As part of our reflections on PPI in the age of the pandemic, we have asked colleagues, researchers and public contributors to write about their experiences of Wessex PIN (Public Involvement Network) coffee mornings, which were initially held to maintain contact with public contributors when face-to-face patient and public involvement (PPI) meetings became difficult to hold.
In this post, Justin Strain, one of the researchers who spoke at a coffee morning, writes about presenting his research concept and gathering feedback in the “virtual world”. Justin is a Clinical Specialist Physiotherapist in Pain Management and Spines, working in Hythe on the edge of the New Forest. Here’s what he has to say…
Here’s what he has to say…
It’s early March 2020. We’re all aware of COVID 19. It seems a slightly distant threat – scary but, to most people, not quite real – yet. Words like ‘Zoom’ and ‘Teams’ have yet to enter my vocabulary – at least in their current context.
And then suddenly the world changed.
Across the NHS, we redeployed to different services – learning new (or long-forgotten) skills and quickly adapting to new ways of delivering care. One of the first adaptations was digital healthcare. Almost overnight, face to face consultations were replaced by video appointments, online groups and internet apps. Of course none of these were new ideas, but they’d never really caught on in the NHS. Now everyone was ‘zooming’ and it seemed the only safe way to keep many NHS services running. So we just took everything we did face to face, and changed it to online. Simple, right?
Or maybe not. It became quickly apparent that there were very different challenges to providing services online rather than face to face. The whole experience was very different, for both clinician and service user – and there was little evidence to tell us how to do things better. We needed more research about the experiences of people participating in the new online healthcare world.
I resolved to explore this are in my own clinical field – pain management. I applied for a Clinical Academic Internship with ARC Wessex who provided funding to enable research into this rapidly developing area of clinical practice. They also provided a group of insightful and experienced members of the public, to provide feedback on the research project itself. The feedback was (appropriately) arranged via an online coffee morning.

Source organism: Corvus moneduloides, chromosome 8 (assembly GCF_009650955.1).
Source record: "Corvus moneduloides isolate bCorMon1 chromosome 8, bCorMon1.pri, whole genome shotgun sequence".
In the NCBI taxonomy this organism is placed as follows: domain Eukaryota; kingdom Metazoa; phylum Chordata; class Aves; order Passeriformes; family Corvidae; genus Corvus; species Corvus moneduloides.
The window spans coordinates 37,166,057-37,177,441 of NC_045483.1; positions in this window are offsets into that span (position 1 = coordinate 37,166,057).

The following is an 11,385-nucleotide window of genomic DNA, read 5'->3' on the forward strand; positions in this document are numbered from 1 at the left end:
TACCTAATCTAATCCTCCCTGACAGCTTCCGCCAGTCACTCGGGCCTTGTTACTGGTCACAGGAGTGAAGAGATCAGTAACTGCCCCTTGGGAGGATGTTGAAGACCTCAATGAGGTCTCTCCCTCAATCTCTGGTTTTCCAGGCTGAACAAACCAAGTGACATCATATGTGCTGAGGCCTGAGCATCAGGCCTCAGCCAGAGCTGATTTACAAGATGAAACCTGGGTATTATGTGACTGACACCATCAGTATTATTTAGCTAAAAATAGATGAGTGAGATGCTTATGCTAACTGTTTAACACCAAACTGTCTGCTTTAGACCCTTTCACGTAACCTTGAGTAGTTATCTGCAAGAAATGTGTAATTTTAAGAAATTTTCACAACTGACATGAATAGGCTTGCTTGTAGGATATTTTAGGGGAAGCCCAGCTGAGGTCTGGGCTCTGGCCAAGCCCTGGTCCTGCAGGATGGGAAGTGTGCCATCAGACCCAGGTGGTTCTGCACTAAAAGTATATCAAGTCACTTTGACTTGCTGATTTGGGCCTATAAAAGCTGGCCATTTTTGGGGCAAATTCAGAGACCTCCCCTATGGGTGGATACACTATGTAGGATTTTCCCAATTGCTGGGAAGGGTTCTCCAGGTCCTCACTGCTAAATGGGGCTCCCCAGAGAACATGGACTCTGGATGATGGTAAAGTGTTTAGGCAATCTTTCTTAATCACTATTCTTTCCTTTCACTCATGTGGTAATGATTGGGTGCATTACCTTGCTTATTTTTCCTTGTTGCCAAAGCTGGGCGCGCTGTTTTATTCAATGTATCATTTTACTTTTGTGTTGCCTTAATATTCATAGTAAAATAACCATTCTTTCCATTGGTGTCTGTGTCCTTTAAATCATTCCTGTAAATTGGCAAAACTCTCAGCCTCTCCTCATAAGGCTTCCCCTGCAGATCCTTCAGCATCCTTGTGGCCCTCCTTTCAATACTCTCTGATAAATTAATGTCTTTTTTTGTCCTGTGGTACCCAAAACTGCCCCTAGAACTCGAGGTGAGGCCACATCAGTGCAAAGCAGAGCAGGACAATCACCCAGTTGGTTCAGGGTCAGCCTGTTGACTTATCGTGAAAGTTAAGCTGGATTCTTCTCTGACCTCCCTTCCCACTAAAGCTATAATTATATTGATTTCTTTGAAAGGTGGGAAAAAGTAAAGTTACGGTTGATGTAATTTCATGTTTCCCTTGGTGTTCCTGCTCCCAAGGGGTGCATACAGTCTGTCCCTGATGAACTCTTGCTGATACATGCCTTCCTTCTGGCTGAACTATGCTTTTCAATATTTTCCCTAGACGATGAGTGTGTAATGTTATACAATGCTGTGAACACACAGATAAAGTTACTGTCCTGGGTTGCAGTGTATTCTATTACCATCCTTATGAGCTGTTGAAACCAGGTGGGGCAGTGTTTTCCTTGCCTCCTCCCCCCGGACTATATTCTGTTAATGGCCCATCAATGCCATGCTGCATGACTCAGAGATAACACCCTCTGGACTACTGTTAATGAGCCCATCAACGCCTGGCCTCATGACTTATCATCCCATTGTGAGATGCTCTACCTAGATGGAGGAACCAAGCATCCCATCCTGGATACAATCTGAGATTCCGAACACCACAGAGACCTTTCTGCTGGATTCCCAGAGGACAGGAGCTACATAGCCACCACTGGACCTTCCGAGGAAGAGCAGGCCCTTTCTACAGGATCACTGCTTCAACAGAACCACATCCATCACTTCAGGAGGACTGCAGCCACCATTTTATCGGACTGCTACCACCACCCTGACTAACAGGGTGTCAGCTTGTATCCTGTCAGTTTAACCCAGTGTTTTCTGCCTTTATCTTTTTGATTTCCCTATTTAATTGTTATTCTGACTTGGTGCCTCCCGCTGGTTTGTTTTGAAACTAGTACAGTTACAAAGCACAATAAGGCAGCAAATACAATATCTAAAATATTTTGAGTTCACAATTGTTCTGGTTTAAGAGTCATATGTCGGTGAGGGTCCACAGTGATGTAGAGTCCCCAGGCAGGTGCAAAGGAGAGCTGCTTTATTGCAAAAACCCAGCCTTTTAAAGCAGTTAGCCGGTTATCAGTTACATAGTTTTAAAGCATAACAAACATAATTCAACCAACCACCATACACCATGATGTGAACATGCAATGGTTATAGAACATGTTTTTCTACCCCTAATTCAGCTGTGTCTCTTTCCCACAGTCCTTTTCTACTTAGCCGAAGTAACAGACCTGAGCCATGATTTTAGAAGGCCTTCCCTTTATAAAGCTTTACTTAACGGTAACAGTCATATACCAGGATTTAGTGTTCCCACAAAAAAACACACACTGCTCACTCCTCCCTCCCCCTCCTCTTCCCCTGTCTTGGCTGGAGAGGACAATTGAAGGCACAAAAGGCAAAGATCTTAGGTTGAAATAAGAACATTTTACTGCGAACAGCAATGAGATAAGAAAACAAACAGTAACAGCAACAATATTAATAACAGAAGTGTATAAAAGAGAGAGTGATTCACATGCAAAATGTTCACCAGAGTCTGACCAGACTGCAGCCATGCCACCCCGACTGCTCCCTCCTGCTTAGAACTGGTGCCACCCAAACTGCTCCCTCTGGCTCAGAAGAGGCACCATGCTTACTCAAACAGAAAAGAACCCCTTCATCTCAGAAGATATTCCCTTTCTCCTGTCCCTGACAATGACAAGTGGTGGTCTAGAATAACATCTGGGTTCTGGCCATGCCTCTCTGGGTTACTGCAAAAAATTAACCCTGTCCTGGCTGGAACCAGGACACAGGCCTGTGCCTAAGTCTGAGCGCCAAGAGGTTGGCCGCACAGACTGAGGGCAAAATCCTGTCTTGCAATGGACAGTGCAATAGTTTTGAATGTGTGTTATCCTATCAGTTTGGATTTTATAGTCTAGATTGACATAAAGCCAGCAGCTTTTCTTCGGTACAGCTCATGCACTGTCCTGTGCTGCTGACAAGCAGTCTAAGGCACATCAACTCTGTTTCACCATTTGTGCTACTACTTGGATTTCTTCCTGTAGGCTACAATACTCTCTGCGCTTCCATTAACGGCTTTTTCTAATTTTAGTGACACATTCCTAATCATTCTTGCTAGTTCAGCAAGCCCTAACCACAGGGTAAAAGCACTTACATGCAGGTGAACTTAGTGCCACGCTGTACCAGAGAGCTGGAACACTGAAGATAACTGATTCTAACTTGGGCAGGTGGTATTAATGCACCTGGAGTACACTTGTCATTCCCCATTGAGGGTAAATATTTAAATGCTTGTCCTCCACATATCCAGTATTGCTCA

I approached the online coffee morning with slight nervousness. What would the other participants think of our project? How well would we interact with each other? Would doing things remotely all feel a little too… remote?
I realised, with some surprise, that many of my anxieties may be echoed by NHS patients, trying to find their way around the new, digitalised NHS. While the practical benefits seemed obvious – no need for patients or clinicians to travel; no risk of cross-infection – some people I spoke to found internet communication difficult to access, tiring, and generally stressful. But others found it energising, liberating, and felt more confident over the computer than in a face to face situation.
The reality of the online coffee morning was incredibly positive. The other group members were clearly very experienced, both in providing feedback and in making the online coffee morning work. They were enthusiastic and supportive, while offering invaluable and clear advice on how to improve the project. It took me a bit of getting used to. I am no technology expert so it took me a while to find my way around online, and I found the inevitable computer glitches a bit stressful. It was a bit more of a formal atmosphere as the computer couldn’t cope with everyone talking at once, although this meant that by necessity, we all gave each other that bit more space to speak – perhaps it was helpful to be a bit more conscious of when we should be listening rather than transmitting. Most importantly, I was impressed at how the other group members were able to put me at my ease, despite the virtual format, and I was surprised how easily and naturally we all chatted.
I’m not sure how much my experience reflects the experiences of other people accessing digital healthcare, but it has certainly whetted my appetite to find out.